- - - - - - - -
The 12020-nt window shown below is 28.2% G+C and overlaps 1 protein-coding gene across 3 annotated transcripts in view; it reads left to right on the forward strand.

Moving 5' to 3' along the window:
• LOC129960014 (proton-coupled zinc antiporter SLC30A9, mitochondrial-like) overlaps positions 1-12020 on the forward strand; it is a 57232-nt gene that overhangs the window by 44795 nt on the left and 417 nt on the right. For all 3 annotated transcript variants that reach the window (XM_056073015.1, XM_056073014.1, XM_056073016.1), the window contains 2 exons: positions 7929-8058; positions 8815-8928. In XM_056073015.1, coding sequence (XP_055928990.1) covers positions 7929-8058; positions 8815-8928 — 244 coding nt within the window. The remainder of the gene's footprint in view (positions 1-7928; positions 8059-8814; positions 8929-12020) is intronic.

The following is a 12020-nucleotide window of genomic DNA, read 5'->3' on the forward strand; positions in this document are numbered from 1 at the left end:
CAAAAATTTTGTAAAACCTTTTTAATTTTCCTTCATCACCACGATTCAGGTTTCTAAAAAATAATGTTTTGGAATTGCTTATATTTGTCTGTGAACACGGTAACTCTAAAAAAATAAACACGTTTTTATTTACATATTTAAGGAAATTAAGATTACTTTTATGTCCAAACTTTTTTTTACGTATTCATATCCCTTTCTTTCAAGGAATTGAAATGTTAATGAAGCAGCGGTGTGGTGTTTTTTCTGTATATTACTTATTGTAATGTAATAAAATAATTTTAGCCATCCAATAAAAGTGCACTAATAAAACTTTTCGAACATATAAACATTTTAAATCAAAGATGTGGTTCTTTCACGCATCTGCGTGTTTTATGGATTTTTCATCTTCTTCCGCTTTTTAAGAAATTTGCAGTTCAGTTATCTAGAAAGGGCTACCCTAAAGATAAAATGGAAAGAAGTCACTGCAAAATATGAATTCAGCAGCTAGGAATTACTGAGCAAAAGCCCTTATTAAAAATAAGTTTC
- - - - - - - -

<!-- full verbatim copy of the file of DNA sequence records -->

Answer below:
The 12020-nt window shown below is 28.2% G+C and overlaps 1 protein-coding gene across 3 annotated transcripts in view; it reads left to right on the forward strand.

Moving 5' to 3' along the window:
• LOC129960014 (proton-coupled zinc antiporter SLC30A9, mitochondrial-like) overlaps positions 1-12020 on the forward strand; it is a 57232-nt gene that overhangs the window by 44795 nt on the left and 417 nt on the right. For all 3 annotated transcript variants that reach the window (XM_056073015.1, XM_056073014.1, XM_056073016.1), the window contains 2 exons: positions 7929-8058; positions 8815-8928. In XM_056073015.1, coding sequence (XP_055928990.1) covers positions 7929-8058; positions 8815-8928 — 244 coding nt within the window. The remainder of the gene's footprint in view (positions 1-7928; positions 8059-8814; positions 8929-12020) is intronic.

The following is a 12020-nucleotide window of genomic DNA, read 5'->3' on the forward strand; positions in this document are numbered from 1 at the left end:
CAAAAATTTTGTAAAACCTTTTTAATTTTCCTTCATCACCACGATTCAGGTTTCTAAAAAATAATGTTTTGGAATTGCTTATATTTGTCTGTGAACACGGTAACTCTAAAAAAATAAACACGTTTTTATTTACATATTTAAGGAAATTAAGATTACTTTTATGTCCAAACTTTTTTTTACGTATTCATATCCCTTTCTTTCAAGGAATTGAAATGTTAATGAAGCAGCGGTGTGGTGTTTTTTCTGTATATTACTTATTGTAATGTAATAAAATAATTTTAGCCATCCAATAAAAGTGCACTAATAAAACTTTTCGAACATATAAACATTTTAAATCAAAGATGTGGTTCTTTCACGCATCTGCGTGTTTTATGGATTTTTCATCTTCTTCCGCTTTTTAAGAAATTTGCAGTTCAGTTATCTAGAAAGGGCTACCCTAAAGATAAAATGGAAAGAAGTCACTGCAAAATATGAATTCAGCAGCTAGGAATTACTGAGCAAAAGCCCTTATTAAAAATAAGTTTC